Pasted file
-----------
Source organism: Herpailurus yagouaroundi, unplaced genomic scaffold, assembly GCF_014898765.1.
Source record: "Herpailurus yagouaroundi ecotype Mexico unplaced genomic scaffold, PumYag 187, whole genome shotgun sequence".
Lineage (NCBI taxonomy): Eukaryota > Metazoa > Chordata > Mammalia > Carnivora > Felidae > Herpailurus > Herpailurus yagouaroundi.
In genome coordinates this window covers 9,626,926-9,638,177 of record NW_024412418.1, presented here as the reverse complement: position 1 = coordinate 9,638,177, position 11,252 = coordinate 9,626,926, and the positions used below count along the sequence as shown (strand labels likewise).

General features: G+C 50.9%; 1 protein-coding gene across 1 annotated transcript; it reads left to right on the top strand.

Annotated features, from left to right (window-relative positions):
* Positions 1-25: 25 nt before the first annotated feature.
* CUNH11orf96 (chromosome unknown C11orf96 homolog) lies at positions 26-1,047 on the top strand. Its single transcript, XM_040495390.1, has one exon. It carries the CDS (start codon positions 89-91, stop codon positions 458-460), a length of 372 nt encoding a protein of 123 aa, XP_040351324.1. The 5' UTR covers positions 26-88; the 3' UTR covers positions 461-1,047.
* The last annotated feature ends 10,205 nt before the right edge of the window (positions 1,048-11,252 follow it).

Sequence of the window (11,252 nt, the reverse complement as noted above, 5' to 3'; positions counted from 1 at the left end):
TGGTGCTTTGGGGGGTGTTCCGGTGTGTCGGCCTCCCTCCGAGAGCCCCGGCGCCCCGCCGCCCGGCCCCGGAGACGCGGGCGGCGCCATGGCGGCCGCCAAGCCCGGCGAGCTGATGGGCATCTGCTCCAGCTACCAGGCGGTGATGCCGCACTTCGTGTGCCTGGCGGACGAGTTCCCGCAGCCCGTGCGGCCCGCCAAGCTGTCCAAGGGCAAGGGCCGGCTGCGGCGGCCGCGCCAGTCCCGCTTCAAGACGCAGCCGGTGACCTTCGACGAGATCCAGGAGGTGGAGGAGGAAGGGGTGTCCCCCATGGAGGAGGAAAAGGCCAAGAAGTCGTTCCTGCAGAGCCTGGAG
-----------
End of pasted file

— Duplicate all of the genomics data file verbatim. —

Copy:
Source organism: Herpailurus yagouaroundi, unplaced genomic scaffold, assembly GCF_014898765.1.
Source record: "Herpailurus yagouaroundi ecotype Mexico unplaced genomic scaffold, PumYag 187, whole genome shotgun sequence".
Lineage (NCBI taxonomy): Eukaryota > Metazoa > Chordata > Mammalia > Carnivora > Felidae > Herpailurus > Herpailurus yagouaroundi.
In genome coordinates this window covers 9,626,926-9,638,177 of record NW_024412418.1, presented here as the reverse complement: position 1 = coordinate 9,638,177, position 11,252 = coordinate 9,626,926, and the positions used below count along the sequence as shown (strand labels likewise).

General features: G+C 50.9%; 1 protein-coding gene across 1 annotated transcript; it reads left to right on the top strand.

Annotated features, from left to right (window-relative positions):
* Positions 1-25: 25 nt before the first annotated feature.
* CUNH11orf96 (chromosome unknown C11orf96 homolog) lies at positions 26-1,047 on the top strand. Its single transcript, XM_040495390.1, has one exon. It carries the CDS (start codon positions 89-91, stop codon positions 458-460), a length of 372 nt encoding a protein of 123 aa, XP_040351324.1. The 5' UTR covers positions 26-88; the 3' UTR covers positions 461-1,047.
* The last annotated feature ends 10,205 nt before the right edge of the window (positions 1,048-11,252 follow it).

Sequence of the window (11,252 nt, the reverse complement as noted above, 5' to 3'; positions counted from 1 at the left end):
TGGTGCTTTGGGGGGTGTTCCGGTGTGTCGGCCTCCCTCCGAGAGCCCCGGCGCCCCGCCGCCCGGCCCCGGAGACGCGGGCGGCGCCATGGCGGCCGCCAAGCCCGGCGAGCTGATGGGCATCTGCTCCAGCTACCAGGCGGTGATGCCGCACTTCGTGTGCCTGGCGGACGAGTTCCCGCAGCCCGTGCGGCCCGCCAAGCTGTCCAAGGGCAAGGGCCGGCTGCGGCGGCCGCGCCAGTCCCGCTTCAAGACGCAGCCGGTGACCTTCGACGAGATCCAGGAGGTGGAGGAGGAAGGGGTGTCCCCCATGGAGGAGGAAAAGGCCAAGAAGTCGTTCCTGCAGAGCCTGGAG